Christmas season is over, now what to do with the tree?
There is an eco-friendly way to dispose of an evergreen that will also add glitz to the 2013 Grad Class celebrations.
The last few years, picking up Christmas trees has been done by the J.L. Crowe graduating class. The city pays the group $750 for the somewhat prickly work.
This year, students will begin tree pick up on Jan. 14, and end the service on Jan. 18.
Trees should be placed on the edge of the driveway, away from snow and ice, on the morning of normal garbage collection.
For those wishing to “de-tree” before that date, there are eight designated drop off points in Greater Trail where trees can be left for pick up.
The trees will be transported to the McKelvey Creek landfill by a handful of helpful fathers with large pick up trucks, free of charge.
Typically, all decorations and any type of plastic covers, need to be removed from the trees as it impacts recycling of the trees.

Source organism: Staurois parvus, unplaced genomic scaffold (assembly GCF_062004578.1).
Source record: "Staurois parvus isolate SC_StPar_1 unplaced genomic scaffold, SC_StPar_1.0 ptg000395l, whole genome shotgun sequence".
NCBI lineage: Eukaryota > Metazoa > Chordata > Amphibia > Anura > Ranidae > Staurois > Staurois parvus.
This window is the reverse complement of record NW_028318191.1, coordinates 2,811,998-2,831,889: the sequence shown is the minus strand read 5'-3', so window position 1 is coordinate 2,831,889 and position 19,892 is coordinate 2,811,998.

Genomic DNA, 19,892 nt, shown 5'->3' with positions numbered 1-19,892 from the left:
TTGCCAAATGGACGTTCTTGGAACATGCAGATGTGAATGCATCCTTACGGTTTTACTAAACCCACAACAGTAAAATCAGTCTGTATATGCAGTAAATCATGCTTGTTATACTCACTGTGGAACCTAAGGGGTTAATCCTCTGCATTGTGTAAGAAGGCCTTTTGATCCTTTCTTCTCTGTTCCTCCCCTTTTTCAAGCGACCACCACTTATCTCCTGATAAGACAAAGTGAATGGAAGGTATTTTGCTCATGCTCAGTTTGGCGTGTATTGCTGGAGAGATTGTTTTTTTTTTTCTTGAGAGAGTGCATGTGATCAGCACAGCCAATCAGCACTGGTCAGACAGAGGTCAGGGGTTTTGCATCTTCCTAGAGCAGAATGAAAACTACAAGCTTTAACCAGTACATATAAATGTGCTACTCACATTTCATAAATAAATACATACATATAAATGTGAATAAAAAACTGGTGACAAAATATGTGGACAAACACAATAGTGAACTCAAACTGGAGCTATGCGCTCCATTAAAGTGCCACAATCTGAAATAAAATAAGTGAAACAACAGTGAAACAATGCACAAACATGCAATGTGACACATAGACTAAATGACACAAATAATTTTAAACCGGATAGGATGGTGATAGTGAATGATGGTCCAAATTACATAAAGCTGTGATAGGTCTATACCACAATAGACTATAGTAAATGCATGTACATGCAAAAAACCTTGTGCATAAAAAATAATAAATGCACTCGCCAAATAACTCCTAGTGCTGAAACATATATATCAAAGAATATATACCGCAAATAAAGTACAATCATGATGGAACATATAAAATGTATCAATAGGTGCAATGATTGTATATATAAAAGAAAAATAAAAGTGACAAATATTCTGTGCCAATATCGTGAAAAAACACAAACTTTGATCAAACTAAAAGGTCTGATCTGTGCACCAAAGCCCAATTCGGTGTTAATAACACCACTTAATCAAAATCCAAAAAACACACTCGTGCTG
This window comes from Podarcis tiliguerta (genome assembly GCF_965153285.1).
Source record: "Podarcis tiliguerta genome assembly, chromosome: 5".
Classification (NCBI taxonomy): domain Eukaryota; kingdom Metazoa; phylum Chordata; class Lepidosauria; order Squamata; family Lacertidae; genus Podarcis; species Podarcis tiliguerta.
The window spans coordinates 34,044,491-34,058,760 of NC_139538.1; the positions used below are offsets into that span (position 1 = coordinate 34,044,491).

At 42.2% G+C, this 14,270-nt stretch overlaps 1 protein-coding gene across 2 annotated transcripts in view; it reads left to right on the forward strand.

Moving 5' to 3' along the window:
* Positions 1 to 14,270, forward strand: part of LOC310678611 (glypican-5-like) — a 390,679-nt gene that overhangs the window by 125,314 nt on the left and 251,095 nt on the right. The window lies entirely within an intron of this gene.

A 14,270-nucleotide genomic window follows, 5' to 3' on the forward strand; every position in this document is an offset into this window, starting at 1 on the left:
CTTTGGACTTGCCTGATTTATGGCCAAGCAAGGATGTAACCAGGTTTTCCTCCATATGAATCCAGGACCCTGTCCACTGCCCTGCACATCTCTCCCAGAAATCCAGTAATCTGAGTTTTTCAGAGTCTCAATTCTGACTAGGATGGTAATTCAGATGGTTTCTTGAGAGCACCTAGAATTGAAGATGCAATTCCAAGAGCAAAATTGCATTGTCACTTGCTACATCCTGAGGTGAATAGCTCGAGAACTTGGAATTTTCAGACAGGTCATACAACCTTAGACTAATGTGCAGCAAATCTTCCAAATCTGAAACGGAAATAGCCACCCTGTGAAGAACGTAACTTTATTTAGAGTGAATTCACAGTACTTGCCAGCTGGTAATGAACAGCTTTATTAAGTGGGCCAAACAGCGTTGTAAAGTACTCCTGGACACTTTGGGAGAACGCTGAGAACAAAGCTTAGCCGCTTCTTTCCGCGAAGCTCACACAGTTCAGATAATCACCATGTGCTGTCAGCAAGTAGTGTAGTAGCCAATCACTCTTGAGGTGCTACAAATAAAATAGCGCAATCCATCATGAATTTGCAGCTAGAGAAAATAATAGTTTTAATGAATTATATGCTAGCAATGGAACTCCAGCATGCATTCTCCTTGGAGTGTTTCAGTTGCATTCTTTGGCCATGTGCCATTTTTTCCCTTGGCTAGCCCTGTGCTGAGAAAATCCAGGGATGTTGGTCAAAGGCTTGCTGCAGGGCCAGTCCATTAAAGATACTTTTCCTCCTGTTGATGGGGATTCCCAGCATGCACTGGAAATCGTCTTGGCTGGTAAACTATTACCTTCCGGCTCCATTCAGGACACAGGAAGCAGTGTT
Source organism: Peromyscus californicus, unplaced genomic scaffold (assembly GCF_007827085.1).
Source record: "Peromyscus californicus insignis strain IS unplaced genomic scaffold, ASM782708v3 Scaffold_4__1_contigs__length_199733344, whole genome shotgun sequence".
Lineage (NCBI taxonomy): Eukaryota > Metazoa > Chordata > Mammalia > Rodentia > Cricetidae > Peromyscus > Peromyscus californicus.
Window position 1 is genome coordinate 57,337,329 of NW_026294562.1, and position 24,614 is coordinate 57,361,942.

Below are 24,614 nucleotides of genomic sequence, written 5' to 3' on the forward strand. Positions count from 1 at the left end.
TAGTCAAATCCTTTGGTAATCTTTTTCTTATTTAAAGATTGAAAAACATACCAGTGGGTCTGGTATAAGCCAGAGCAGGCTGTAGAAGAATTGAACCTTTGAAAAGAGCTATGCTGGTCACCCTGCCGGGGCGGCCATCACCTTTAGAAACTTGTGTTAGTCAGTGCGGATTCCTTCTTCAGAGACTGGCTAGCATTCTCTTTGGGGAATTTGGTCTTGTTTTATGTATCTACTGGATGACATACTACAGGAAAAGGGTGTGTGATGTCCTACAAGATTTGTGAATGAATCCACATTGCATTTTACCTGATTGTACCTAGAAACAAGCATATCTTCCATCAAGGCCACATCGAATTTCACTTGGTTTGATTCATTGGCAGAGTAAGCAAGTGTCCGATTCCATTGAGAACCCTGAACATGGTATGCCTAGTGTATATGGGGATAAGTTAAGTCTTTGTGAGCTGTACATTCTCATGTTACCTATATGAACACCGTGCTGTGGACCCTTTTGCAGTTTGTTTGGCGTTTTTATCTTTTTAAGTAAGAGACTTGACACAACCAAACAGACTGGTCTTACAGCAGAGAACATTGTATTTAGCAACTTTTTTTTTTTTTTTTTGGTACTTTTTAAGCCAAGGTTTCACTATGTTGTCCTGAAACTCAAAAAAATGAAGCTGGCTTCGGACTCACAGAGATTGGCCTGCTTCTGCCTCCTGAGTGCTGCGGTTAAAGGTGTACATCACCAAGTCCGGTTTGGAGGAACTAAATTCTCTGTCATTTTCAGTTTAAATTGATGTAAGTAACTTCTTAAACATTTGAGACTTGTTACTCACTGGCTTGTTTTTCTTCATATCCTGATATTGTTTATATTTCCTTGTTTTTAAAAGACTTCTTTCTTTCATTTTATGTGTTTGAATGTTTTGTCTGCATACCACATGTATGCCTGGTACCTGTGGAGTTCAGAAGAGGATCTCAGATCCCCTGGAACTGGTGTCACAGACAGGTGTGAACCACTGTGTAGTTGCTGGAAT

However, the grad students will be responsible for the tedious work of de-tinseling and stripping decorations from any trees left curbside or at the designated drop off site.
The process of recycling the trees has been the responsibility of the Regional District of Kootenay Boundary (RDKB) for the last two years.
“We have a zero waste policy,” said Tim Dueck, program coordinator for the RDKB.
“Anything organic, such as the Christmas trees can be composted and used,” he said.
“The last time we re-used the tree mulch as fill for city flower beds and gardens.”
If a tree is missed or forgotten during the week of pick up, it can be disposed at the landfill at no cost.
The RDKB will sponsor a recycle education program at the end of April for Earth Day.